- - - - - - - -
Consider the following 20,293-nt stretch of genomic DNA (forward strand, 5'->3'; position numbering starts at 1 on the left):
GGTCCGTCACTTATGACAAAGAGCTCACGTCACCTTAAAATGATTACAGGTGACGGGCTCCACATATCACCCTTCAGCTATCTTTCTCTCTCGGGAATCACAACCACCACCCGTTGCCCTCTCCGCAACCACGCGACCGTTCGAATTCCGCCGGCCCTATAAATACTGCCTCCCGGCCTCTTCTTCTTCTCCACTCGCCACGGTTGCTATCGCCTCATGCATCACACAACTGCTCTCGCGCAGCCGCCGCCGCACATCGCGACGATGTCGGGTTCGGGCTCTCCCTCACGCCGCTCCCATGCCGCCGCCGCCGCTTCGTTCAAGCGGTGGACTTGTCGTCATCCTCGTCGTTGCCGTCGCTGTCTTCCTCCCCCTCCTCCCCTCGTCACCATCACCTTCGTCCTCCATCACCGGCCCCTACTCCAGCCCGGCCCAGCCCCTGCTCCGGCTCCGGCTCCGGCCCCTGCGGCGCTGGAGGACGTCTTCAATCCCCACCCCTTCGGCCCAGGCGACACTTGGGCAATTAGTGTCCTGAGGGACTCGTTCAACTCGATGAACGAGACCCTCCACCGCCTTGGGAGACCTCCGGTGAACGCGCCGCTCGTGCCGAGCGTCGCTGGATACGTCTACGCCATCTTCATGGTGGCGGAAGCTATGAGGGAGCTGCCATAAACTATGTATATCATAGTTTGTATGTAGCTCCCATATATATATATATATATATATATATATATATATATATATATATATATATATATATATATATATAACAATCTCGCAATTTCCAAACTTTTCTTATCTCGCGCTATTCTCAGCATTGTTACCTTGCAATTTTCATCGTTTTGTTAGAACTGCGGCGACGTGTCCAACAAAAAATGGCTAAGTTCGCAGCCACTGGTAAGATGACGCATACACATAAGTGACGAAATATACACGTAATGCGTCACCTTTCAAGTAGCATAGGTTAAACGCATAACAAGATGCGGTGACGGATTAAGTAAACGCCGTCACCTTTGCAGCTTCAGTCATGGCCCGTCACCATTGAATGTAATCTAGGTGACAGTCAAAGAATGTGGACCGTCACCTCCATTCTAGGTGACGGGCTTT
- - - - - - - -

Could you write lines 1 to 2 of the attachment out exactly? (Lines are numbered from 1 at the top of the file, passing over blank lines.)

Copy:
Consider the following 20,293-nt stretch of genomic DNA (forward strand, 5'->3'; position numbering starts at 1 on the left):
GGTCCGTCACTTATGACAAAGAGCTCACGTCACCTTAAAATGATTACAGGTGACGGGCTCCACATATCACCCTTCAGCTATCTTTCTCTCTCGGGAATCACAACCACCACCCGTTGCCCTCTCCGCAACCACGCGACCGTTCGAATTCCGCCGGCCCTATAAATACTGCCTCCCGGCCTCTTCTTCTTCTCCACTCGCCACGGTTGCTATCGCCTCATGCATCACACAACTGCTCTCGCGCAGCCGCCGCCGCACATCGCGACGATGTCGGGTTCGGGCTCTCCCTCACGCCGCTCCCATGCCGCCGCCGCCGCTTCGTTCAAGCGGTGGACTTGTCGTCATCCTCGTCGTTGCCGTCGCTGTCTTCCTCCCCCTCCTCCCCTCGTCACCATCACCTTCGTCCTCCATCACCGGCCCCTACTCCAGCCCGGCCCAGCCCCTGCTCCGGCTCCGGCTCCGGCCCCTGCGGCGCTGGAGGACGTCTTCAATCCCCACCCCTTCGGCCCAGGCGACACTTGGGCAATTAGTGTCCTGAGGGACTCGTTCAACTCGATGAACGAGACCCTCCACCGCCTTGGGAGACCTCCGGTGAACGCGCCGCTCGTGCCGAGCGTCGCTGGATACGTCTACGCCATCTTCATGGTGGCGGAAGCTATGAGGGAGCTGCCATAAACTATGTATATCATAGTTTGTATGTAGCTCCCATATATATATATATATATATATATATATATATATATATATATATATATATATATATATATATATAACAATCTCGCAATTTCCAAACTTTTCTTATCTCGCGCTATTCTCAGCATTGTTACCTTGCAATTTTCATCGTTTTGTTAGAACTGCGGCGACGTGTCCAACAAAAAATGGCTAAGTTCGCAGCCACTGGTAAGATGACGCATACACATAAGTGACGAAATATACACGTAATGCGTCACCTTTCAAGTAGCATAGGTTAAACGCATAACAAGATGCGGTGACGGATTAAGTAAACGCCGTCACCTTTGCAGCTTCAGTCATGGCCCGTCACCATTGAATGTAATCTAGGTGACAGTCAAAGAATGTGGACCGTCACCTCCATTCTAGGTGACGGGCTTT